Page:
Readings: Jonah Chapter 3 verses 1-10 / Psalm 51 verses 1-2, 10-11, 16-17 /

Luke Chapter 11 verses 29-32

“…because they repented at the preaching of Jonah, and now one greater than Jonah is here.” (Luke 11: 29-32) Friends, as most of you may have heard, today the well-known evangelist Billy Graham passed away at the age of 99. In my brief existence of 46 years, I can remember hearing the evangelist preach doing what he did best, announcing the good news of Jesus the Christ. Rev. Graham with guidance from God, of course, brought many back to God. All who may have felt lonely, rejected, and unknown, they came to the awareness that someone loved them.

Jonah preached to the people of Nineveh to have the people change their ways. Jesus does the same, not necessarily meaning that he was greater but by having everyone understand that the kingdom of God is here now. Jesus makes clear that one can no longer wait to come to God when they are perfect, or when they have more time, or when they retire. The kingdom of God is in the here and now. One is greater here now because the mission continues. Preach the good news.

Who is it that I go to who helps me center myself back to God? Is it my priest/pastor? Is it my bishop or someone in my congregation, community or family? Who is my spiritual guide? Do I allow myself to listen to others with an open mind? Am I able to speak to others without wanting to put my own thoughts and views?  Do I refrain from being judgmental and self-righteous?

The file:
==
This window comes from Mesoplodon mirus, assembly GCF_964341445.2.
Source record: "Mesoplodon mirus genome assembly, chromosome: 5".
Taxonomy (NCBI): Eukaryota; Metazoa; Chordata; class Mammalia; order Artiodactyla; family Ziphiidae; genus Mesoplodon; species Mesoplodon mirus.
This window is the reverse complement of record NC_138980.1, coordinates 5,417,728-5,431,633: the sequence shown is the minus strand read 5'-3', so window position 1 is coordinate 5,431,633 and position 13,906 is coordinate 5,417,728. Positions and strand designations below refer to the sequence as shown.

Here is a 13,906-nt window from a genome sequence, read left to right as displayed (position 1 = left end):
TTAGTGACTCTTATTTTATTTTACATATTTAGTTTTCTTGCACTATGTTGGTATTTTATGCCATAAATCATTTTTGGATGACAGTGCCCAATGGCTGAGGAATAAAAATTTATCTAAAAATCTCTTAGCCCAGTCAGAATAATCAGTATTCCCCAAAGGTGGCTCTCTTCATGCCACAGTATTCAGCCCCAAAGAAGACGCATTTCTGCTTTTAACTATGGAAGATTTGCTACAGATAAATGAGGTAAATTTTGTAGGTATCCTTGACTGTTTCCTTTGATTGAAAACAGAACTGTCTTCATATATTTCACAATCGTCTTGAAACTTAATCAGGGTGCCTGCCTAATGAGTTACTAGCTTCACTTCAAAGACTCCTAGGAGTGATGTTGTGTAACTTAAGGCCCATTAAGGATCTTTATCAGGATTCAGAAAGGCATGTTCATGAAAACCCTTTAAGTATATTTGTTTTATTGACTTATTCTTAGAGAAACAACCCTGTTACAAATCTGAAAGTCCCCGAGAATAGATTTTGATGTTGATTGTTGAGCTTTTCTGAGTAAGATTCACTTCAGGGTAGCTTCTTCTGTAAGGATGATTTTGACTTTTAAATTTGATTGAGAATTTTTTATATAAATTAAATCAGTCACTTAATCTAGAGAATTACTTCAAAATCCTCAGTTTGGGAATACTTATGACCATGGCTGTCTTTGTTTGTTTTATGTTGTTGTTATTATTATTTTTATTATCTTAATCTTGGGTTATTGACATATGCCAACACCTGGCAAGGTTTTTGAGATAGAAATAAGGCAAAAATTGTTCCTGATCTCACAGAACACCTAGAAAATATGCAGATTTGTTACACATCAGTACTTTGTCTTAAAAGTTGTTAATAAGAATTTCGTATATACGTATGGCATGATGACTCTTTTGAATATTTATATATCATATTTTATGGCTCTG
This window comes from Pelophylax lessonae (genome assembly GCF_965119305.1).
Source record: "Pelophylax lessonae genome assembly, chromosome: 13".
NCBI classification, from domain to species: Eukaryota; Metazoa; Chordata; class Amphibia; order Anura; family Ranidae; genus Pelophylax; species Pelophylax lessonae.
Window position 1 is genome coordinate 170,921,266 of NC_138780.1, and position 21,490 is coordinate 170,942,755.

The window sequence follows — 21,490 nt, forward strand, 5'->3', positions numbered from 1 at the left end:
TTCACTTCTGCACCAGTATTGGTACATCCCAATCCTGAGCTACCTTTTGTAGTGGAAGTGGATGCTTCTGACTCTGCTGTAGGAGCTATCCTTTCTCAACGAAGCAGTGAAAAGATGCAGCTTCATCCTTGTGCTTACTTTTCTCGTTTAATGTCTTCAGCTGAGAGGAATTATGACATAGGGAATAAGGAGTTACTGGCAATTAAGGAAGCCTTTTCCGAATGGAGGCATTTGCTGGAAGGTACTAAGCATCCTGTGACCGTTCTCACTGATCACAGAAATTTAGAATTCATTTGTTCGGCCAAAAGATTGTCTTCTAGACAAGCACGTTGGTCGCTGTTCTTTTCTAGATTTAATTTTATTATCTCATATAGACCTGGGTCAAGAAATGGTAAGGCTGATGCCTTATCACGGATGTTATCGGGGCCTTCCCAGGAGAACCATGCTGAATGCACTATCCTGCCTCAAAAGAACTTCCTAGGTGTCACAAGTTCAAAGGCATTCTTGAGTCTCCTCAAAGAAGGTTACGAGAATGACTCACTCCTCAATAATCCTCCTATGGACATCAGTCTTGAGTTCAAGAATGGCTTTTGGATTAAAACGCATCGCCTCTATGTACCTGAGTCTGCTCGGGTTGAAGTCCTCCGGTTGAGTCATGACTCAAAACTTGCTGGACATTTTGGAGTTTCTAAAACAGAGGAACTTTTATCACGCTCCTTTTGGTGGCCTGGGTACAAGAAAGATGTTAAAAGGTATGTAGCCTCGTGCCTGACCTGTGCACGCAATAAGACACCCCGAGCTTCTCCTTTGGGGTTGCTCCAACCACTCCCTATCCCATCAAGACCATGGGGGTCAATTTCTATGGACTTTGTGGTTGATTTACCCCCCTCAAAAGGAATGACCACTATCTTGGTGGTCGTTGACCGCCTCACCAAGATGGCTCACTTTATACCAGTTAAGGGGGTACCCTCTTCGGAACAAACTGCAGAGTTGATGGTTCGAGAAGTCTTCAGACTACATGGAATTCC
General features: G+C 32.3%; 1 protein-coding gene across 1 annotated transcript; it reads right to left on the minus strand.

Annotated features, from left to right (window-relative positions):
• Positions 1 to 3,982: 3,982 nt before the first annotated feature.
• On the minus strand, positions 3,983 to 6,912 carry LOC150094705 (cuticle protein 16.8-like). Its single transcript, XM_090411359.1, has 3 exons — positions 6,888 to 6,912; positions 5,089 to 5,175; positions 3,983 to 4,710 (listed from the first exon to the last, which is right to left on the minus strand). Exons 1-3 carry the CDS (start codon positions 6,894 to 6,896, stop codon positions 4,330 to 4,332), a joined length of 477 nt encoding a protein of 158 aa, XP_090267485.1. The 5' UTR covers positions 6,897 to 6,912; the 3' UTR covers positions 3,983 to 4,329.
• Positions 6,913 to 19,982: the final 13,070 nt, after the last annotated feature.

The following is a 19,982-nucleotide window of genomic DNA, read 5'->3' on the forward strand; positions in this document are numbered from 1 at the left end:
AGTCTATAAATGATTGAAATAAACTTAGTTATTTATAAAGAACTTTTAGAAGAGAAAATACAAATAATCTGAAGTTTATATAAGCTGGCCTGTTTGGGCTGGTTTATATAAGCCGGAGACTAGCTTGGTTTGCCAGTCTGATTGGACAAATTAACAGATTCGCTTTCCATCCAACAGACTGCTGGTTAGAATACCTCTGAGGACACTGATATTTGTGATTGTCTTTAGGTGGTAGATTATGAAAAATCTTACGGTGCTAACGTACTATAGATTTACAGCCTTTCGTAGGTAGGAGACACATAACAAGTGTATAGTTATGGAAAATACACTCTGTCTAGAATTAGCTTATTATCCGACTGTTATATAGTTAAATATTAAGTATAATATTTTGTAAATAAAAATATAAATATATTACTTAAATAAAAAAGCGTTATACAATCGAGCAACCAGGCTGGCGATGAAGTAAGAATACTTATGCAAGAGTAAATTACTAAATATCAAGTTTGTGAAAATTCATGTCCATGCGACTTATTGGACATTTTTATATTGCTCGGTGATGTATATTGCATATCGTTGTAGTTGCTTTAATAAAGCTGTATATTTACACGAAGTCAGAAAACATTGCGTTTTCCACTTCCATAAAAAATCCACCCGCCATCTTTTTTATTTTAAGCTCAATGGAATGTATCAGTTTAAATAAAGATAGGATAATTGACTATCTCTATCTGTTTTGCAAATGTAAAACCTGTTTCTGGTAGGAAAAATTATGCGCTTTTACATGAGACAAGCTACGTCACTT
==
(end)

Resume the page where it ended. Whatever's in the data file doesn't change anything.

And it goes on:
Let us be mindful that we may see the signs of our times and the prophets and prophetess walking among us. Are you leading people back to the One source?

rev. Michael Theogene

Tuesday of the First Week of Lent (February 20, 2018)

Inclusive Lectionary Text

Readings: Isaiah Chapter 55 verses 10-11 / Psalm 34 verses 3-6, 15-18 /

Matthew Chapter 6 verses 7-15

Sisters and brothers as we read in today’s psalm, ‘…let us exalt God’s Name together! I sought Our God, who answered me and freed me from all my fears.’ (Psalm 34: 3-4) How do we talk to God? Do we only talk to God when there are stressors in our lives? How often do we keep the conversation going? Do we feel scared or embarrassed to talk to God?